The first sergeant came to meet us and went around with us. There were three long tables, fairly groaning with things upon them: buffalo, antelope, boiled ham, several kinds of vegetables, pies, cakes, quantities of pickles, dried "apple duff," and coffee, and in the center of each table, high up, was a huge cake thickly covered with icing. These were the cakes that Mrs. Phillips, Mrs. Barker, and I had sent over that morning. It is the custom in the regiment for the wives of the officers every Christmas to send the enlisted men of their husband's companies large plum cakes, rich with fruit and sugar. Eliza made the cake I sent over, a fact I made known from the very beginning, to keep it from being devoured by those it was not intended for.

The hall was very prettily decorated with flags and accoutrements, but one missed the greens. There are no large evergreen trees here, only cottonwood. Before coming out, General Phillips said a few pleasant words to the men, wishing them a "Merry Christmas" for all of us. Judging from the laughing and shuffling of feet as soon as we got outside, the men were glad to be allowed to relax once more.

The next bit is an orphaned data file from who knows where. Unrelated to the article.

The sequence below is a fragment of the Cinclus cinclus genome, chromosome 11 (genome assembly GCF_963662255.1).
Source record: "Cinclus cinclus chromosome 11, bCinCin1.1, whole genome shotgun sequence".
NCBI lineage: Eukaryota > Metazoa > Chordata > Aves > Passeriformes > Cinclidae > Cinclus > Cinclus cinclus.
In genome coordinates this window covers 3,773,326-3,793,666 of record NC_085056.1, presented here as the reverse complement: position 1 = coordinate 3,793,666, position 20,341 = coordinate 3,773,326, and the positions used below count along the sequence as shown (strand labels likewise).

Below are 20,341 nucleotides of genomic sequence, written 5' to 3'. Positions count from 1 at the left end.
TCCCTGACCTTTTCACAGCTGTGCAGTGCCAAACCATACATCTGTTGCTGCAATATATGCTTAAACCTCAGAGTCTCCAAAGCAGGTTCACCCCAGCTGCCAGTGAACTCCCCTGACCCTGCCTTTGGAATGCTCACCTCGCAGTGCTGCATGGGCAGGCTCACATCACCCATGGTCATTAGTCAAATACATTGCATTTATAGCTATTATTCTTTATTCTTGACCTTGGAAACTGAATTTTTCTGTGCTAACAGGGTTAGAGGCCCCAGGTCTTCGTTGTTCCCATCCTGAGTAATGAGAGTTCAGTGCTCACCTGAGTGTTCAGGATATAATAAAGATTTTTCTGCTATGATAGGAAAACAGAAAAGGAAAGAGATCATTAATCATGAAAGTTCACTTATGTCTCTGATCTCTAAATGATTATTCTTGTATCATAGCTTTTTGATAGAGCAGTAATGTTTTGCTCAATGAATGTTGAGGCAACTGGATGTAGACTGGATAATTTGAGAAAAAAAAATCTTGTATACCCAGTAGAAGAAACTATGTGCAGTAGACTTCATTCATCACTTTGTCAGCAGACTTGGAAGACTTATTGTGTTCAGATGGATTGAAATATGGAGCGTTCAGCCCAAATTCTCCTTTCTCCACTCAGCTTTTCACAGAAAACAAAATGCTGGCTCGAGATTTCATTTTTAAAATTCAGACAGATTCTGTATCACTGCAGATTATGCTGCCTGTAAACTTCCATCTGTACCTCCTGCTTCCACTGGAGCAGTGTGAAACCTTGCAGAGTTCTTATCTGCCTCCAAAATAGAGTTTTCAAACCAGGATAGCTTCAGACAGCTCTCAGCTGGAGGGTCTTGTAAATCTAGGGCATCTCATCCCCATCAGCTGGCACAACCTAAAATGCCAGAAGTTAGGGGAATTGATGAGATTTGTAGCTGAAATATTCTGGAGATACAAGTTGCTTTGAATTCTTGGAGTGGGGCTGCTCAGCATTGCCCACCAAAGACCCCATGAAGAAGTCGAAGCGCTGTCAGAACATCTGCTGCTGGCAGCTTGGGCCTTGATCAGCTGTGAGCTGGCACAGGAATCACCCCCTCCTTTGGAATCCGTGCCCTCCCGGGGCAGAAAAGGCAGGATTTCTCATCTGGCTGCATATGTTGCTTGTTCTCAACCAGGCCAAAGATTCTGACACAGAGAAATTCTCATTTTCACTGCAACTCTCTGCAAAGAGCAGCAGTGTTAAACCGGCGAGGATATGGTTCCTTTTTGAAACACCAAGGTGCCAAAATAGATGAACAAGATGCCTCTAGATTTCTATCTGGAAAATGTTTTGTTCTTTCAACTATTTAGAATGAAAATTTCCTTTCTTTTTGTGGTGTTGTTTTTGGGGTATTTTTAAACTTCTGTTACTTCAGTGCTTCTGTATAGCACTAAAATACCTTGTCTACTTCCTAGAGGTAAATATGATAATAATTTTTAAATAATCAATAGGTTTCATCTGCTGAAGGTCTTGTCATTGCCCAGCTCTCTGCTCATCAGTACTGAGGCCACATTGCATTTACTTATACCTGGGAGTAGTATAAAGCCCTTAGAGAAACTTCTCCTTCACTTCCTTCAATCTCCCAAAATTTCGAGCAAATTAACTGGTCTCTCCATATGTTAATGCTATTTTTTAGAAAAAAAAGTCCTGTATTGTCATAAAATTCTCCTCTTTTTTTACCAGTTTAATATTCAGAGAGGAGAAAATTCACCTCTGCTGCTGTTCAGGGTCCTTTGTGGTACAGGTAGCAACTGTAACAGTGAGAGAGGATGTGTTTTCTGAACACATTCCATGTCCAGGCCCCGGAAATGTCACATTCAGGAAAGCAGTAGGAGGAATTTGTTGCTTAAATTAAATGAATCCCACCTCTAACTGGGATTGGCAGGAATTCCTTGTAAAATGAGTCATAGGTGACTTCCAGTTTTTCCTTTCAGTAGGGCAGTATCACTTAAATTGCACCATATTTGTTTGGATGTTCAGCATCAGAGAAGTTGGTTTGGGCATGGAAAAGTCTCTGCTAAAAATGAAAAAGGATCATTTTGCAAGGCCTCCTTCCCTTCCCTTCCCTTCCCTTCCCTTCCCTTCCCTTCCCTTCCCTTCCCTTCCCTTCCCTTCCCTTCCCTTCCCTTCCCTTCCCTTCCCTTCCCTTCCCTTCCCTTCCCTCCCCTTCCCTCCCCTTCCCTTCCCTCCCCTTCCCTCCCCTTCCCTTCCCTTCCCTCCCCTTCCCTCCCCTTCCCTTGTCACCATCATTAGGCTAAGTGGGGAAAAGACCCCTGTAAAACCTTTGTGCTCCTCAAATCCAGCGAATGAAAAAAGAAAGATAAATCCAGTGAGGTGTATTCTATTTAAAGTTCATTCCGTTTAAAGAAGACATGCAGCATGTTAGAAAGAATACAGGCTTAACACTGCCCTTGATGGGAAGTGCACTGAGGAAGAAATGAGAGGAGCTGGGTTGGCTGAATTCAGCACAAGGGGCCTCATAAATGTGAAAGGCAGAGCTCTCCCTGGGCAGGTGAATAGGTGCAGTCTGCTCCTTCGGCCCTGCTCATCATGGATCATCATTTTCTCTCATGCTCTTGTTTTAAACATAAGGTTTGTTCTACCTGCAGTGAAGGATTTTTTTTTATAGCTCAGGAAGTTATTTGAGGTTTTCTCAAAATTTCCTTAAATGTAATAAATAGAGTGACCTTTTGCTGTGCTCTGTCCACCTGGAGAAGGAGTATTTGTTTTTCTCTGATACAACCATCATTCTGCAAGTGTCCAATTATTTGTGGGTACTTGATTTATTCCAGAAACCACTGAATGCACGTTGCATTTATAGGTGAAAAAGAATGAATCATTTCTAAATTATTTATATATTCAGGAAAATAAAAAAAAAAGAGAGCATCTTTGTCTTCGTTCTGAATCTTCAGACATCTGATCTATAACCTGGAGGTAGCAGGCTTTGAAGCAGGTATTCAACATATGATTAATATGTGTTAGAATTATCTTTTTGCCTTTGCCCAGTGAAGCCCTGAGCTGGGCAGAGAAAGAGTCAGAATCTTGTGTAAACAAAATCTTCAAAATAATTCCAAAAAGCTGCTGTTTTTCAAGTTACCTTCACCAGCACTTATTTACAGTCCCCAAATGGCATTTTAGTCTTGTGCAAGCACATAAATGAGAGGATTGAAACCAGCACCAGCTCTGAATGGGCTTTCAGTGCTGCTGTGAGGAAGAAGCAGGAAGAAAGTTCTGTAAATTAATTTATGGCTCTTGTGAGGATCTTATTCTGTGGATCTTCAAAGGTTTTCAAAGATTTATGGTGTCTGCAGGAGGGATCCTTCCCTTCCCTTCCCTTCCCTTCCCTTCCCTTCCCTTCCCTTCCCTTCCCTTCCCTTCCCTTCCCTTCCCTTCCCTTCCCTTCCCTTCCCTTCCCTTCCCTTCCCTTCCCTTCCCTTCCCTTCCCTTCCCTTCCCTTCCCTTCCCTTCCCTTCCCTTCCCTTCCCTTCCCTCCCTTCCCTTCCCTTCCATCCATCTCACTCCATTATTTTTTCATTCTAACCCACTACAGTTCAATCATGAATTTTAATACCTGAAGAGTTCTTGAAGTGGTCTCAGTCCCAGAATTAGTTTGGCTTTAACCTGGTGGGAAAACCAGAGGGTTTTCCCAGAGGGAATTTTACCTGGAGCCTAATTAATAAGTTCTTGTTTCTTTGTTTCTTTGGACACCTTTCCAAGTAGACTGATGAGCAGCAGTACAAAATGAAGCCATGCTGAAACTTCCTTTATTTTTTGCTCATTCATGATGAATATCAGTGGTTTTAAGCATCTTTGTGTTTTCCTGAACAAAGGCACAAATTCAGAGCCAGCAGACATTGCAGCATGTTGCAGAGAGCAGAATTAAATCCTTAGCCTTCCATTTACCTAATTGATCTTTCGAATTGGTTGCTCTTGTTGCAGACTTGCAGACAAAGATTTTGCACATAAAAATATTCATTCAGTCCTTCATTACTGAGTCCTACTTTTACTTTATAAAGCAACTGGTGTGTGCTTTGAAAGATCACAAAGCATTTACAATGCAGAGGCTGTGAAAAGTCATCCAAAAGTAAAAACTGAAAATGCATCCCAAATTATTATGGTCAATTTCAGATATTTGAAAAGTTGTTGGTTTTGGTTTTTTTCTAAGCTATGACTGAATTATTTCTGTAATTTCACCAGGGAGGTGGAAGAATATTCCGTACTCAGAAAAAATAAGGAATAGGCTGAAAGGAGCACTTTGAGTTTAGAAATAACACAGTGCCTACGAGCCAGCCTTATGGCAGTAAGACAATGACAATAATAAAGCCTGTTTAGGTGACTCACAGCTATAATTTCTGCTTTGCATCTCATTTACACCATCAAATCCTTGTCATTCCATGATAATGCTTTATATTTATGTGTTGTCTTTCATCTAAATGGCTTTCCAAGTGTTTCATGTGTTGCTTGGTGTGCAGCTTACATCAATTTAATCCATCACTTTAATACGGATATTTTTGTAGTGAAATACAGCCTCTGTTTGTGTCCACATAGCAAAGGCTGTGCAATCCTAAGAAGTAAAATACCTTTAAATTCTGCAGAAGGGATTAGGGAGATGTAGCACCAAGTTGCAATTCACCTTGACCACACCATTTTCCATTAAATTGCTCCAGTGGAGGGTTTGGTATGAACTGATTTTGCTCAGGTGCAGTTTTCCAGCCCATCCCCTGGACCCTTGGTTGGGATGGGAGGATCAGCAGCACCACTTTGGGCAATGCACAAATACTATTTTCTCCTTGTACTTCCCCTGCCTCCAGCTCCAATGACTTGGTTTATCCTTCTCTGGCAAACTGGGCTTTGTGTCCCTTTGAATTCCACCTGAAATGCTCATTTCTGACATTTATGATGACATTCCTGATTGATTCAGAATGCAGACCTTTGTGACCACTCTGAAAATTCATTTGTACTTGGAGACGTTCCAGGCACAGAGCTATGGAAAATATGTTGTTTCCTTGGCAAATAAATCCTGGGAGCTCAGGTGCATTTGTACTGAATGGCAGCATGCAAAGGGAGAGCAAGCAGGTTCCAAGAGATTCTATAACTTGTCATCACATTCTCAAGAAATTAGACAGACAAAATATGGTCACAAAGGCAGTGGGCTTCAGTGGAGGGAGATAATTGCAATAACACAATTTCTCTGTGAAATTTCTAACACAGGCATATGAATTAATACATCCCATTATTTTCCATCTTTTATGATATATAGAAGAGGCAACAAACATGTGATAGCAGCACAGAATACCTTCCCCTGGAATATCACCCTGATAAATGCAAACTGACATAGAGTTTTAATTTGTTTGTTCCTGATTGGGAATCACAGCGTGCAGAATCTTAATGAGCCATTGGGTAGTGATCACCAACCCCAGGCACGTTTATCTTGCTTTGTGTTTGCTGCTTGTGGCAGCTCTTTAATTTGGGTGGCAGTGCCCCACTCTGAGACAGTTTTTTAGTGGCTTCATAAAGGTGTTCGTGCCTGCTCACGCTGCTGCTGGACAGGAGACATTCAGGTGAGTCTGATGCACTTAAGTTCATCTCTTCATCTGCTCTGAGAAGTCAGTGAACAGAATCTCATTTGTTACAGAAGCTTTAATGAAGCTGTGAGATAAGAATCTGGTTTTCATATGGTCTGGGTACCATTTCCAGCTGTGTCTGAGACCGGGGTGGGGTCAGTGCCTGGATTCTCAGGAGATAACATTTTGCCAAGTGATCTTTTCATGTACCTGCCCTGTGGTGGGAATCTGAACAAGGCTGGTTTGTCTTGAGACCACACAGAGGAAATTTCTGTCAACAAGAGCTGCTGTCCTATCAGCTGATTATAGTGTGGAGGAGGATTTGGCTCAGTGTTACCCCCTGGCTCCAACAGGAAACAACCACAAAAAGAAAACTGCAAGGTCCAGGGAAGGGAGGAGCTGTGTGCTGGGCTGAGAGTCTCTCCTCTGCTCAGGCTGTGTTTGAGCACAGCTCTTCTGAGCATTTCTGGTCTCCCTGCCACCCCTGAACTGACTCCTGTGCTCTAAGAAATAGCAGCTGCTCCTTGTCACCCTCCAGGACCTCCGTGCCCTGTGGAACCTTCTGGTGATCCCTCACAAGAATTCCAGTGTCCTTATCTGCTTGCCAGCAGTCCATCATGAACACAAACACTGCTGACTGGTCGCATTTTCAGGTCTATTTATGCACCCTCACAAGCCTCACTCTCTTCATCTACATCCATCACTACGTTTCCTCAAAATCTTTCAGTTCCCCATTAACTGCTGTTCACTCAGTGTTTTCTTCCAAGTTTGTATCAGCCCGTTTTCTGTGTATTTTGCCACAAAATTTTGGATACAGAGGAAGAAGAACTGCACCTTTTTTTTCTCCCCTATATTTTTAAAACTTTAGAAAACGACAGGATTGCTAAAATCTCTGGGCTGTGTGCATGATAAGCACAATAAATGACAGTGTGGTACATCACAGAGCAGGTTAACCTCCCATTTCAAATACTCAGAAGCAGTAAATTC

At six o'clock Faye and I, Lieutenant Baldwin, and Lieutenant Alden dined with Doctor and Mrs. Wilder. It was a beautiful little dinner, very delicious, and served in the daintiest manner possible. But out here one is never quite sure of what one is eating, for sometimes the most tempting dishes are made of almost nothing. At holiday time, however, it seems that the post trader sends to St. Louis for turkeys, celery, canned oysters, and other things. We have no fresh vegetables here, except potatoes, and have to depend upon canned stores in the commissary for a variety, and our meat consists entirely of beef, except now and then, when we may have a treat to buffalo or antelope.

A Dance for the New Year